Some of the children take the hint, and leave. Two stay with me – determined in their approach.
I briefly consider taking a photograph of the kids – but then I imagine the squeal they might make when they see a 3D camera. No, better not risk it.
I wait at the intersection – red light. Can’t cross yet. If I run across through traffic, would I be responsible if these children followed me and were hit? I decide not to chance it, and wait instead.
People on bikes, in rickshaws, and in cars are watching me – interested in what happens next. The light takes FOREVER.
Finally – the lights turn, and I continue across the street. There is another shop – clothing and housewares. Looks pretty cool. I bet they won’t let these kids through the metal detector. At least I’m hoping that.
I continue forward, and the kids leave as I approach the store entrance.
I beep in the detector, and this time the guard waves me through. No pretense of waving the magic wand over me this time.
The store is like an Indian Kmart. It is well kept. Bright and clean. Household, clothing, toys, etc. On the second floor, I hear the squeal of childish delight and footprints. I pause a moment, sweating from the heat, frightened by the sound of children…? Come on Derick – get over it!
These kids are playing with toys, and having fun. One of them has a NERF gun that my son likes. I do a quick calculation, and notice that this gun costs about $40 US. My son likely paid about $17 for it at Walmart. Considering the class diversity outside, that most of these guns are likely made in China on this side of the world, I’m a little shocked at the price. The video monitor shows happy Indian children playing with many expensive toys, in nice clothes.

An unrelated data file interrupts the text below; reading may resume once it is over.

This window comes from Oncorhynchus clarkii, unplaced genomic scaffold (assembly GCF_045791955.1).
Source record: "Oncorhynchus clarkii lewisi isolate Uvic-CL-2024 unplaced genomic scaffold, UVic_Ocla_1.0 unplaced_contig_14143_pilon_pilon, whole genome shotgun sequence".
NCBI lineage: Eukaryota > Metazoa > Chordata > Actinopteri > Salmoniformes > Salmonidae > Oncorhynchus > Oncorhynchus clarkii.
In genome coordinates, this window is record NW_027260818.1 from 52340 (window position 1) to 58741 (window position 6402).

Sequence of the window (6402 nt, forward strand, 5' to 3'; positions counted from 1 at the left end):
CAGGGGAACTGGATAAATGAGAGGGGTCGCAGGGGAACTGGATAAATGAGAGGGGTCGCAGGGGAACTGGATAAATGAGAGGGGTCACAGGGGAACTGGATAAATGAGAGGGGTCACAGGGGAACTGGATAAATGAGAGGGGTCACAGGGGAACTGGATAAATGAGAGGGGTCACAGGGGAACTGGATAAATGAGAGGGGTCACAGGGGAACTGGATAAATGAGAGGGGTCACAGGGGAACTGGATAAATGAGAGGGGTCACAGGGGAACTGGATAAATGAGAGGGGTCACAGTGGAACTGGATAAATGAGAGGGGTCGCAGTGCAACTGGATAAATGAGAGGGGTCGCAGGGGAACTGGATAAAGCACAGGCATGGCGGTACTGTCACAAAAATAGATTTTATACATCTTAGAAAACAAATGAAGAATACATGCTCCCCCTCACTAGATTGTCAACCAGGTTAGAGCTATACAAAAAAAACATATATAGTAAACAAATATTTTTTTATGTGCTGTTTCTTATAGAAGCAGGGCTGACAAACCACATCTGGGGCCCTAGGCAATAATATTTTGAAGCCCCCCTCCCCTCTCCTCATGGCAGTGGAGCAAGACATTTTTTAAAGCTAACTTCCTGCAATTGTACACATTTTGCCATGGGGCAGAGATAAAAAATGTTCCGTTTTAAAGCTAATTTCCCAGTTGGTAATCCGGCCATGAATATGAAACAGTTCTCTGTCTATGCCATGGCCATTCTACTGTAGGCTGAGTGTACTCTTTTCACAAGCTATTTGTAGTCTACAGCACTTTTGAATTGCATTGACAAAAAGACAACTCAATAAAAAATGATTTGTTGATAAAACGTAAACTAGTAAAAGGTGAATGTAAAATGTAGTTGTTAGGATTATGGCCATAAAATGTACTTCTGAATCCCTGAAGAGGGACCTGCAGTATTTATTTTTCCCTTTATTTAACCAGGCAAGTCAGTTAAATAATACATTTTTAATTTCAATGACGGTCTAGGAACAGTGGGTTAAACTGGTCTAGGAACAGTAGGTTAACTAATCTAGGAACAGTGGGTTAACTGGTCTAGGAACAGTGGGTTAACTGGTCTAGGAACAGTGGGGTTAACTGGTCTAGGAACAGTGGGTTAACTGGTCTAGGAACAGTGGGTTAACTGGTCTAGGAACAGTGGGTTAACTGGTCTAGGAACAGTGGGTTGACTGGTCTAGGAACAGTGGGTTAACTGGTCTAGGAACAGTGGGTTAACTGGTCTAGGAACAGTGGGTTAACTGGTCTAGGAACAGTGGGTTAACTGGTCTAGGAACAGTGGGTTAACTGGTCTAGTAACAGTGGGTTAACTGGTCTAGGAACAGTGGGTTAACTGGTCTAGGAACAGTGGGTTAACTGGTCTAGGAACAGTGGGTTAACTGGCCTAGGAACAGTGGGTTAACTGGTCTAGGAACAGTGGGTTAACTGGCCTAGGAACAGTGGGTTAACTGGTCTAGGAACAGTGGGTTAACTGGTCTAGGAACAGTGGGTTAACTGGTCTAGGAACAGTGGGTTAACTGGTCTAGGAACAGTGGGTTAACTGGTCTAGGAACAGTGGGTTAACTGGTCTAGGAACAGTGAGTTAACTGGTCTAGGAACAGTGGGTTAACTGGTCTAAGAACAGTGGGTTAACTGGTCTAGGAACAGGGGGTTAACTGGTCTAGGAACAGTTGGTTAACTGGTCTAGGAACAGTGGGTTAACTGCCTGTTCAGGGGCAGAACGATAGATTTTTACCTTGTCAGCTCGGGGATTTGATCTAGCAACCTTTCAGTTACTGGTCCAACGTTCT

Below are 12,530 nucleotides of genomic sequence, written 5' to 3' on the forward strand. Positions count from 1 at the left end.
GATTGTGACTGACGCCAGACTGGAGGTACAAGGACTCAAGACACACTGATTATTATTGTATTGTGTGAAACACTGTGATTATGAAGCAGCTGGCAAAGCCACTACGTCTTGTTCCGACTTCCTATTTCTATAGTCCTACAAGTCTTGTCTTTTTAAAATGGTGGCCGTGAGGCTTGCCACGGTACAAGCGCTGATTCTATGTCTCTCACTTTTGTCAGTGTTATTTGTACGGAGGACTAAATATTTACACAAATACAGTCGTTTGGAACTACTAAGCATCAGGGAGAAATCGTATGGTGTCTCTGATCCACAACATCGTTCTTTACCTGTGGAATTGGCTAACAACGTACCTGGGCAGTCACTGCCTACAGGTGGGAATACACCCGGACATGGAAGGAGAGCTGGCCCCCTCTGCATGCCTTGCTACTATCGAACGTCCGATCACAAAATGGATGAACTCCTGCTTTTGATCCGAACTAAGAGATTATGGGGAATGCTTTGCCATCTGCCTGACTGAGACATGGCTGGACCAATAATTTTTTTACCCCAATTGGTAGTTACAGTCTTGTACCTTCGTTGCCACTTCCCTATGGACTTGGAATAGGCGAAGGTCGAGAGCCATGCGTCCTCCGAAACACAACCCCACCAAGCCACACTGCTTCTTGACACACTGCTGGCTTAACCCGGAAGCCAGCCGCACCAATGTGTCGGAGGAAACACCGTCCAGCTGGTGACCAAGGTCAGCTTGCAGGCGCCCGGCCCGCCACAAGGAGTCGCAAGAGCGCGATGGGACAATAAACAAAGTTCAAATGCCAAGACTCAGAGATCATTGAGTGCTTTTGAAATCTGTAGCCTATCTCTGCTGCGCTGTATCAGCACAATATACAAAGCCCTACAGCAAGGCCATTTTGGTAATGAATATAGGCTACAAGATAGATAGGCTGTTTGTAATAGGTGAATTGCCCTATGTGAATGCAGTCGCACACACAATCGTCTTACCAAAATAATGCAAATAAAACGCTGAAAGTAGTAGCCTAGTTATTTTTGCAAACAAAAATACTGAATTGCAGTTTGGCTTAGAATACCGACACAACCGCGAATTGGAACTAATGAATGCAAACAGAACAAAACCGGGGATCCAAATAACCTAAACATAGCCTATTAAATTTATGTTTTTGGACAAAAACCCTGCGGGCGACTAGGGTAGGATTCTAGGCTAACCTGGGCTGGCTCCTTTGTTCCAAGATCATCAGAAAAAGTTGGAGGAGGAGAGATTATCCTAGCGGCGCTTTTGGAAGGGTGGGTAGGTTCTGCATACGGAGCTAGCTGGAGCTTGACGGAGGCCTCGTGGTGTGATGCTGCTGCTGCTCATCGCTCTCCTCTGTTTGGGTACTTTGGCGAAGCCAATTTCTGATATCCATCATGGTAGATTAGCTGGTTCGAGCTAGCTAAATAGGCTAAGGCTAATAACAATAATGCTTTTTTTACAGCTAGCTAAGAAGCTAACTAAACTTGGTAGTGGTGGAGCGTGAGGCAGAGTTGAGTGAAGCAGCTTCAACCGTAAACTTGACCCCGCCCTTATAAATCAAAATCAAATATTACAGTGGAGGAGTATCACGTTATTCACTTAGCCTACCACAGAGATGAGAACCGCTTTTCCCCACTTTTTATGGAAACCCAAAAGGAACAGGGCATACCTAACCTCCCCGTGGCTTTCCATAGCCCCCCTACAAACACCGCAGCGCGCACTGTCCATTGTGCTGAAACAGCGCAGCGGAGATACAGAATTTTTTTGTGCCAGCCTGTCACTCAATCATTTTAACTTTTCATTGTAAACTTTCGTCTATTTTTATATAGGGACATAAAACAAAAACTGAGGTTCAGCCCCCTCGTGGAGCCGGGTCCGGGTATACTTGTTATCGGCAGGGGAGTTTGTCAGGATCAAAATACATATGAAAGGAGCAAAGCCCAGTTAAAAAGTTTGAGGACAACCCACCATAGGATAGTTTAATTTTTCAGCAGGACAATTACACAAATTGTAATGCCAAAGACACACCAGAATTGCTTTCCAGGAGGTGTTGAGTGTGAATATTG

I recall another conversation we had a lunch. Someone suggested that the researchers in MSR-India likely make 20x times the salary of the security guards at the same location. It would be hard to find a similar 20x wage comparison in the US, we agreed.
Unfortunately, this shop turns up empty for me as well. Anything that looks interesting is familiar – I’m sure I can buy all of these items at home.
As I leave the store – I have friends waiting for me outside! Isn’t that great! Karma for me being an idiot, I guess.
This time, I avoid eye contact, and keep moving. One of the kids follows me across the street, and stays with me for about three blocks.
Should I reward her enthusiasm? Ummm, no – perhaps not. I’d be ok if I didn’t see any more kids on this trip.
I see the residential area I was looking at before – this time from a different angle. You can see the Westin hotel in the distance behind it.
I continue back across the bridge.
Ahead at the intersection, it looks like there was some kind of traffic incident.
Back inside the relative safety of the Westin, I grab a few more photos. Another nice building next to the Westin, plus construction right next to us, between the two buildings.
Finally, I’m back in my room. I take of my grubby shirt – noticing the fingerprints all over. I wash my hands – extra soap and hot water. Purell, then wash again.
I have to tell someone about my adventure! Dawn will want to hear about this. Ring – whoops – oh yeah, it’s 4am back at home. Sorry family if I woke you!
Perhaps I’ll post it on the blog instead. Grab a soda from the mini-bar, and settle in to share the tale…
Guess what, I still have the junk I carried with me from the beginning. I didn’t see any (useful) place for garbage on the entire adventure.
Wait – darn – I still have to pick up Dawn and the kids something. This time I’ll remember to bring the pens!